Anyway, that makes me laugh hard enough that I could do a show like that. I would certainly be home earlier. If I married my girlfriend and had kids, they’d be happier. They’d have more of a dad if we just decided now, “Let every episode be like that.” Okay, I’ll barely be here. I’ll name a successor, and I’ll go develop other stuff that’s easier. I’ll reexamine that. Take a look at that episode. 

I don’t know if you read that Atlantic analysis of the show. I was fascinated by it the whole time. He’s writing this in-depth analysis of the show, and his thesis is “Is Community too clever and meta to stick around?” And he’s pointing out How I Met Your Mother as an example of something that’s sort of like a line drive up the middle and is succeeding. And I’m like, “How am I supposed to write How I Met Your Mother knowing that someone like you is watching?” Look at this article! [Laughs.] Don’t you think How I Met Your Mother is telling you to go fuck yourself? Like, how many essays have you written about it? And aren’t there more of you out there? 

And it’s a big question. Like, are you supposed to assume that the audience is critical and invested? Or are you making a fundamental error there in a medium that is not designed to engage, but to comfort? Because you’re a critic. If you do work 12 hours a day, you’re just working on, like, watching TV. Or something that is not digging ditches. Something where you aren’t going to the TV for, like, an ice pack. You’re going to it for a Popsicle. You’re going to it for flavor and for engagement. So you have that spectrum of HBO on one end and ABC on the other end, and you get these huge numbers of people going, “Hey! Don’t assume anything about my IQ, but I got work in the morning, and I’ve got better things to think about than the concept of entertainment. Charlie Sheen just made me laugh with a boner joke. Done! He reminds me of me. He likes his slippers. He’s got amnesia in this episode.” It’s not an easy debate. Like, are you supposed to engage in fucking art on TV? Is there a way to do both? But “Asian Population Studies,” that’s as mainstream as Community can get, I think.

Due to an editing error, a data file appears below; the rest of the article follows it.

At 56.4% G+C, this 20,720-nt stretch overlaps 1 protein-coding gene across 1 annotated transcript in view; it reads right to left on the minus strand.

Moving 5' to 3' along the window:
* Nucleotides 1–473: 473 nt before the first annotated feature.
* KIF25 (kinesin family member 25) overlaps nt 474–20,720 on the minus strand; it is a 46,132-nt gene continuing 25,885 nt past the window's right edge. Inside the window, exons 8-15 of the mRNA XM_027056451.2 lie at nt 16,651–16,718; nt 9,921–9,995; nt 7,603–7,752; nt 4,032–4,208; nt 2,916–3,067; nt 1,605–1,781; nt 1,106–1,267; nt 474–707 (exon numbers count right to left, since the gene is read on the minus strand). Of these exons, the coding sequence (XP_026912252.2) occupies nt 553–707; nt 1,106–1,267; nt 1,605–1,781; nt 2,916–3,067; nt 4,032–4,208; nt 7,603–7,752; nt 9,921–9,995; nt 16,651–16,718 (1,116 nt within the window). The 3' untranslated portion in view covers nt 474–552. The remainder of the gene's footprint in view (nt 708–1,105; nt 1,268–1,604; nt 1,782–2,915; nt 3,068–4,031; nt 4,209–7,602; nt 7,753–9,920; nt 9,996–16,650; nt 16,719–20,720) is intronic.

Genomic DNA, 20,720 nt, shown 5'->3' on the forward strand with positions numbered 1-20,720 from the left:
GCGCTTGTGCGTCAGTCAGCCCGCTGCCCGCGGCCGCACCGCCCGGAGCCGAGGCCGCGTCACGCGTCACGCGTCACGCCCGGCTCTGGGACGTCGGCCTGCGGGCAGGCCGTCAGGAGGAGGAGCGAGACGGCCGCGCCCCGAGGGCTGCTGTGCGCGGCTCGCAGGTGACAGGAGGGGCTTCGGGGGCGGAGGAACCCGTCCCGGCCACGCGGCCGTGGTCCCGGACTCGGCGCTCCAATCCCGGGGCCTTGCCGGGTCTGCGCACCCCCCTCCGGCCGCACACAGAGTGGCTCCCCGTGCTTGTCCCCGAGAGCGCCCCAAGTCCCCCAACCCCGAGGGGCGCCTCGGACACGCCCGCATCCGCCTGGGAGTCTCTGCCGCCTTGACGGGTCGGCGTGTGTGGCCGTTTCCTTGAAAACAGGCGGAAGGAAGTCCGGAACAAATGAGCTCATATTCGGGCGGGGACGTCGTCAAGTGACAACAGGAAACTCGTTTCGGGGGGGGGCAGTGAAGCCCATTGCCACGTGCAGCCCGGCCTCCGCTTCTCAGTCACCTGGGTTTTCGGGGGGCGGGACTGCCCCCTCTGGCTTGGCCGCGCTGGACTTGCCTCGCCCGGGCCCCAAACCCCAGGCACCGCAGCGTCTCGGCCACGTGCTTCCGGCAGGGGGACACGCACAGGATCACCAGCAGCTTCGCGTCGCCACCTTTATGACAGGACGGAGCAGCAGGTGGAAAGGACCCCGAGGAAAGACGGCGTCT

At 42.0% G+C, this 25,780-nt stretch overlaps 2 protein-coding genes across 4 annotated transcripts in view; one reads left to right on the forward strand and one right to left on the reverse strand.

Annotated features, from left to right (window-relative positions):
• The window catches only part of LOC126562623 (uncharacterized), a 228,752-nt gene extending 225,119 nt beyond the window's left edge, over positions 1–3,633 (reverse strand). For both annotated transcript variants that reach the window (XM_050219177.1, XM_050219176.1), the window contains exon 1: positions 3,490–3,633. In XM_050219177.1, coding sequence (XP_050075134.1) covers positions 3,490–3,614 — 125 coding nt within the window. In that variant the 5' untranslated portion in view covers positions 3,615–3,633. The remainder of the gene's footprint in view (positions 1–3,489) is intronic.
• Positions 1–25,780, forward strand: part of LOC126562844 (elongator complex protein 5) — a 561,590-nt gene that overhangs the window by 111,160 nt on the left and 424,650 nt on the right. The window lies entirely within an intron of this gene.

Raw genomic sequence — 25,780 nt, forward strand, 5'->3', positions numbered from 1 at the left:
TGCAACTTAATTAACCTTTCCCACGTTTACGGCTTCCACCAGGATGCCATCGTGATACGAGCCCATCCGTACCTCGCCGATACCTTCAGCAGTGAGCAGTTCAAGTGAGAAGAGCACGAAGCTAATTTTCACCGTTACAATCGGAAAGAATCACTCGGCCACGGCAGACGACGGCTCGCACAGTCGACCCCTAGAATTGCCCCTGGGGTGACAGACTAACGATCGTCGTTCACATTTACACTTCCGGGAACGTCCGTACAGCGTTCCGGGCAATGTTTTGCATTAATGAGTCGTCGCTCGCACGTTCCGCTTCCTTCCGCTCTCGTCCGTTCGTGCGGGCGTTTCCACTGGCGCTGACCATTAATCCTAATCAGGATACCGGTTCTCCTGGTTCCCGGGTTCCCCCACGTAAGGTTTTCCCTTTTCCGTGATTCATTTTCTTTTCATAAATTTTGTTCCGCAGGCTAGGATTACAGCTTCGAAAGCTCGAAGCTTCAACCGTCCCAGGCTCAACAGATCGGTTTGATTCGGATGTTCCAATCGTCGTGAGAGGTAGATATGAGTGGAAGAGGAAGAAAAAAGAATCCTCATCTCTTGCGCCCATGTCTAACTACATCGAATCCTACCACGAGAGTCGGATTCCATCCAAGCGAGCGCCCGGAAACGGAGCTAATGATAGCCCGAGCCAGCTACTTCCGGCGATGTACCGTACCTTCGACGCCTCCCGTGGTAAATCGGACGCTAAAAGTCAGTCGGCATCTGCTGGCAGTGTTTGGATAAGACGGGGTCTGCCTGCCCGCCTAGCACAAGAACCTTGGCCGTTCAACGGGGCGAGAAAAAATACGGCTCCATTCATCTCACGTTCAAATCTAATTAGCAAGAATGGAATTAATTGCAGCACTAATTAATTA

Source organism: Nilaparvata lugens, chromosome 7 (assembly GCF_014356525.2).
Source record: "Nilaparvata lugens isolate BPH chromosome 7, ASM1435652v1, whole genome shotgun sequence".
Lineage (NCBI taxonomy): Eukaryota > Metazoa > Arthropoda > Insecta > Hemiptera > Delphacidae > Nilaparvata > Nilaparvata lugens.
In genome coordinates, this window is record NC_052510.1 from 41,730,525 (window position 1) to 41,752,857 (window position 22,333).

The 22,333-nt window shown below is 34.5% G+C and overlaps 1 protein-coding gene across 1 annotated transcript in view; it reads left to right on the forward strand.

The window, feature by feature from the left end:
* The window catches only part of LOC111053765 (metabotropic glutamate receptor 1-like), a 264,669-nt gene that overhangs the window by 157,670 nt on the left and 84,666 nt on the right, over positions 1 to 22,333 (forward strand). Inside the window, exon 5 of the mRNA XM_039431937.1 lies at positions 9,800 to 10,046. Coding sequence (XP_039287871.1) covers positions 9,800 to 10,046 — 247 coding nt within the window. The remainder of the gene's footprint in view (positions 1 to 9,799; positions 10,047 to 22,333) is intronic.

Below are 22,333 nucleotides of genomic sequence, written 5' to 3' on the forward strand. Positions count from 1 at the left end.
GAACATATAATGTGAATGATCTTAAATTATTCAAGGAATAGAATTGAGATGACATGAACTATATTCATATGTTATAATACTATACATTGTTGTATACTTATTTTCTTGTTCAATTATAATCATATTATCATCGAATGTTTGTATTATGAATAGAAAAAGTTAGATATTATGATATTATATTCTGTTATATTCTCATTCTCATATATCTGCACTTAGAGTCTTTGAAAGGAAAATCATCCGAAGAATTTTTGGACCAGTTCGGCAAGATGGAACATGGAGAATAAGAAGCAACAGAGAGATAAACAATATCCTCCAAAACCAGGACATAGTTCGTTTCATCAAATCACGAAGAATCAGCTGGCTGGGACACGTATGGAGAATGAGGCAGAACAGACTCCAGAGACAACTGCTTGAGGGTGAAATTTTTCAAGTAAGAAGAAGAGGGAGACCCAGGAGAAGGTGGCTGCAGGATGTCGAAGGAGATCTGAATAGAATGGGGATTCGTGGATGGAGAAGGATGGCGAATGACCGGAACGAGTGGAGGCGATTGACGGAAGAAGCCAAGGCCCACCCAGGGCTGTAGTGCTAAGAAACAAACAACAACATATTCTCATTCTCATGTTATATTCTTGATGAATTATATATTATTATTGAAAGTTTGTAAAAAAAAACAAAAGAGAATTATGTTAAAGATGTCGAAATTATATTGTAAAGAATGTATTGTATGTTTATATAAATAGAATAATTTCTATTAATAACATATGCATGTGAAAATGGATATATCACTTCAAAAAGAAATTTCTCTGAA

Come back tomorrow for part three, which covers episodes 13 through 18.

Filed Under: TV, Community